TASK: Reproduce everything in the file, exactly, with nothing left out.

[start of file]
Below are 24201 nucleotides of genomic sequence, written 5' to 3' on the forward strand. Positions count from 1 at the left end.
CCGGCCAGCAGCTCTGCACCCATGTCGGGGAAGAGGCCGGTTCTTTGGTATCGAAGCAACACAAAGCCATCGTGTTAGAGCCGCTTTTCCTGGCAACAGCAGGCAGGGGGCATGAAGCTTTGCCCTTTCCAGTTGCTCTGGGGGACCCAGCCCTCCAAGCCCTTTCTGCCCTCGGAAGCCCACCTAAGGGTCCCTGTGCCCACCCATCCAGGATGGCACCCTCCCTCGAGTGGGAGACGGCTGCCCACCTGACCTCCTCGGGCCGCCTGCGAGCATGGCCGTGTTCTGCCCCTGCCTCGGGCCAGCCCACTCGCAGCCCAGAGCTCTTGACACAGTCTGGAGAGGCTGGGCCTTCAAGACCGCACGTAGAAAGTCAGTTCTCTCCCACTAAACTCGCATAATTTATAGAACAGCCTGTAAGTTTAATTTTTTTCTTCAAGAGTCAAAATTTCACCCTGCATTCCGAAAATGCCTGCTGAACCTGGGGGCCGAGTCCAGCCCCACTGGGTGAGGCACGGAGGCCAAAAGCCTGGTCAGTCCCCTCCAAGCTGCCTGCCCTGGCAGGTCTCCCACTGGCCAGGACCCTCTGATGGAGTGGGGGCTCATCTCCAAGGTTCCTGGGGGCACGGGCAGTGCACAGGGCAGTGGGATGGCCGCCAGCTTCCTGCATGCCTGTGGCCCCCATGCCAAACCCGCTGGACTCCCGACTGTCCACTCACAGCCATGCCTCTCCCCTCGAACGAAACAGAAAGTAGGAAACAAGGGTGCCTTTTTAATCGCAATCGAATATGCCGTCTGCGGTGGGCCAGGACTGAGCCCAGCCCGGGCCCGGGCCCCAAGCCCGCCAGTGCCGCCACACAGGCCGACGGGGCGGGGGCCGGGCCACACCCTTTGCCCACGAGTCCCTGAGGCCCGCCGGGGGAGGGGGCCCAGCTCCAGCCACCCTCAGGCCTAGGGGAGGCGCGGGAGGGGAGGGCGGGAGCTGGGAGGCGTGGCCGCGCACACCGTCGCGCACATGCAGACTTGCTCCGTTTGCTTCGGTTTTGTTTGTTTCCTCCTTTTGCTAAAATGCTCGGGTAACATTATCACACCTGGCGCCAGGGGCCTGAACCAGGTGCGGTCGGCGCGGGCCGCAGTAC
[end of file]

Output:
Below are 24201 nucleotides of genomic sequence, written 5' to 3' on the forward strand. Positions count from 1 at the left end.
CCGGCCAGCAGCTCTGCACCCATGTCGGGGAAGAGGCCGGTTCTTTGGTATCGAAGCAACACAAAGCCATCGTGTTAGAGCCGCTTTTCCTGGCAACAGCAGGCAGGGGGCATGAAGCTTTGCCCTTTCCAGTTGCTCTGGGGGACCCAGCCCTCCAAGCCCTTTCTGCCCTCGGAAGCCCACCTAAGGGTCCCTGTGCCCACCCATCCAGGATGGCACCCTCCCTCGAGTGGGAGACGGCTGCCCACCTGACCTCCTCGGGCCGCCTGCGAGCATGGCCGTGTTCTGCCCCTGCCTCGGGCCAGCCCACTCGCAGCCCAGAGCTCTTGACACAGTCTGGAGAGGCTGGGCCTTCAAGACCGCACGTAGAAAGTCAGTTCTCTCCCACTAAACTCGCATAATTTATAGAACAGCCTGTAAGTTTAATTTTTTTCTTCAAGAGTCAAAATTTCACCCTGCATTCCGAAAATGCCTGCTGAACCTGGGGGCCGAGTCCAGCCCCACTGGGTGAGGCACGGAGGCCAAAAGCCTGGTCAGTCCCCTCCAAGCTGCCTGCCCTGGCAGGTCTCCCACTGGCCAGGACCCTCTGATGGAGTGGGGGCTCATCTCCAAGGTTCCTGGGGGCACGGGCAGTGCACAGGGCAGTGGGATGGCCGCCAGCTTCCTGCATGCCTGTGGCCCCCATGCCAAACCCGCTGGACTCCCGACTGTCCACTCACAGCCATGCCTCTCCCCTCGAACGAAACAGAAAGTAGGAAACAAGGGTGCCTTTTTAATCGCAATCGAATATGCCGTCTGCGGTGGGCCAGGACTGAGCCCAGCCCGGGCCCGGGCCCCAAGCCCGCCAGTGCCGCCACACAGGCCGACGGGGCGGGGGCCGGGCCACACCCTTTGCCCACGAGTCCCTGAGGCCCGCCGGGGGAGGGGGCCCAGCTCCAGCCACCCTCAGGCCTAGGGGAGGCGCGGGAGGGGAGGGCGGGAGCTGGGAGGCGTGGCCGCGCACACCGTCGCGCACATGCAGACTTGCTCCGTTTGCTTCGGTTTTGTTTGTTTCCTCCTTTTGCTAAAATGCTCGGGTAACATTATCACACCTGGCGCCAGGGGCCTGAACCAGGTGCGGTCGGCGCGGGCCGCAGTAC